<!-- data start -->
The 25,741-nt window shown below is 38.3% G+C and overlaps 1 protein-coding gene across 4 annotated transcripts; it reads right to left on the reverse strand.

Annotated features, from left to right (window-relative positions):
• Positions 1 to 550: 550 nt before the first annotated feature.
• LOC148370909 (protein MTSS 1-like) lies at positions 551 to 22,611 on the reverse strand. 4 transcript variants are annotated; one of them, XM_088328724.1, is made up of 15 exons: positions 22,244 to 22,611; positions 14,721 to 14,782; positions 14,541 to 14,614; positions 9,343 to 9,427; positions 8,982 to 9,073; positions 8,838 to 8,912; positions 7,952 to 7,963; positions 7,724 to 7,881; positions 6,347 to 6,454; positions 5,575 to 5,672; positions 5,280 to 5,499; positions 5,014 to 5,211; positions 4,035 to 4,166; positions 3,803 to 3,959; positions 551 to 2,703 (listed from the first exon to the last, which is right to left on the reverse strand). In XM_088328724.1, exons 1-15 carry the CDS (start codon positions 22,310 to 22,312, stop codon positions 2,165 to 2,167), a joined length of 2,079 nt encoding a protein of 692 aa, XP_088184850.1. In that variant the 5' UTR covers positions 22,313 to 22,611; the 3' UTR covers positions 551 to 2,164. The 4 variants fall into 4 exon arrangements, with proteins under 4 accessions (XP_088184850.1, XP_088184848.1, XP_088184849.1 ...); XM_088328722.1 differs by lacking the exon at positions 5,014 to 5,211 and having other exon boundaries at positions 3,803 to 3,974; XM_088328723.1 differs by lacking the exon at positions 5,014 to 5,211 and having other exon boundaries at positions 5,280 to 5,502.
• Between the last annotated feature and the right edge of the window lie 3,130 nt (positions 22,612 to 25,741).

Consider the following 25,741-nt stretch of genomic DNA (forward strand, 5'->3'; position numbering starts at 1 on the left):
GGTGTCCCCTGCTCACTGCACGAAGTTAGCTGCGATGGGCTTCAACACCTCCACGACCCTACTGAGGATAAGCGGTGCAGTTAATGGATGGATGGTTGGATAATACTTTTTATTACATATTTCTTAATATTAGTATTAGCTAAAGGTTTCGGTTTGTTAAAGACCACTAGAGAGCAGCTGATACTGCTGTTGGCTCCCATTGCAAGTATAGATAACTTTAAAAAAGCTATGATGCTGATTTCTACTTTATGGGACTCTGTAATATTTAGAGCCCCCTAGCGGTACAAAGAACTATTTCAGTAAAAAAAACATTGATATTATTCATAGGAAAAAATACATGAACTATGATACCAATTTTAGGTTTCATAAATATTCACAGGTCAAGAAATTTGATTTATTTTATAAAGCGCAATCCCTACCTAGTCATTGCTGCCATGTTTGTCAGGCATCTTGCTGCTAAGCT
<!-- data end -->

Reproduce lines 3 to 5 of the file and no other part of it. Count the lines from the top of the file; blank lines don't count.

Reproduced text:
• Positions 1 to 550: 550 nt before the first annotated feature.
• LOC148370909 (protein MTSS 1-like) lies at positions 551 to 22,611 on the reverse strand. 4 transcript variants are annotated; one of them, XM_088328724.1, is made up of 15 exons: positions 22,244 to 22,611; positions 14,721 to 14,782; positions 14,541 to 14,614; positions 9,343 to 9,427; positions 8,982 to 9,073; positions 8,838 to 8,912; positions 7,952 to 7,963; positions 7,724 to 7,881; positions 6,347 to 6,454; positions 5,575 to 5,672; positions 5,280 to 5,499; positions 5,014 to 5,211; positions 4,035 to 4,166; positions 3,803 to 3,959; positions 551 to 2,703 (listed from the first exon to the last, which is right to left on the reverse strand). In XM_088328724.1, exons 1-15 carry the CDS (start codon positions 22,310 to 22,312, stop codon positions 2,165 to 2,167), a joined length of 2,079 nt encoding a protein of 692 aa, XP_088184850.1. In that variant the 5' UTR covers positions 22,313 to 22,611; the 3' UTR covers positions 551 to 2,164. The 4 variants fall into 4 exon arrangements, with proteins under 4 accessions (XP_088184850.1, XP_088184848.1, XP_088184849.1 ...); XM_088328722.1 differs by lacking the exon at positions 5,014 to 5,211 and having other exon boundaries at positions 3,803 to 3,974; XM_088328723.1 differs by lacking the exon at positions 5,014 to 5,211 and having other exon boundaries at positions 5,280 to 5,502.
• Between the last annotated feature and the right edge of the window lie 3,130 nt (positions 22,612 to 25,741).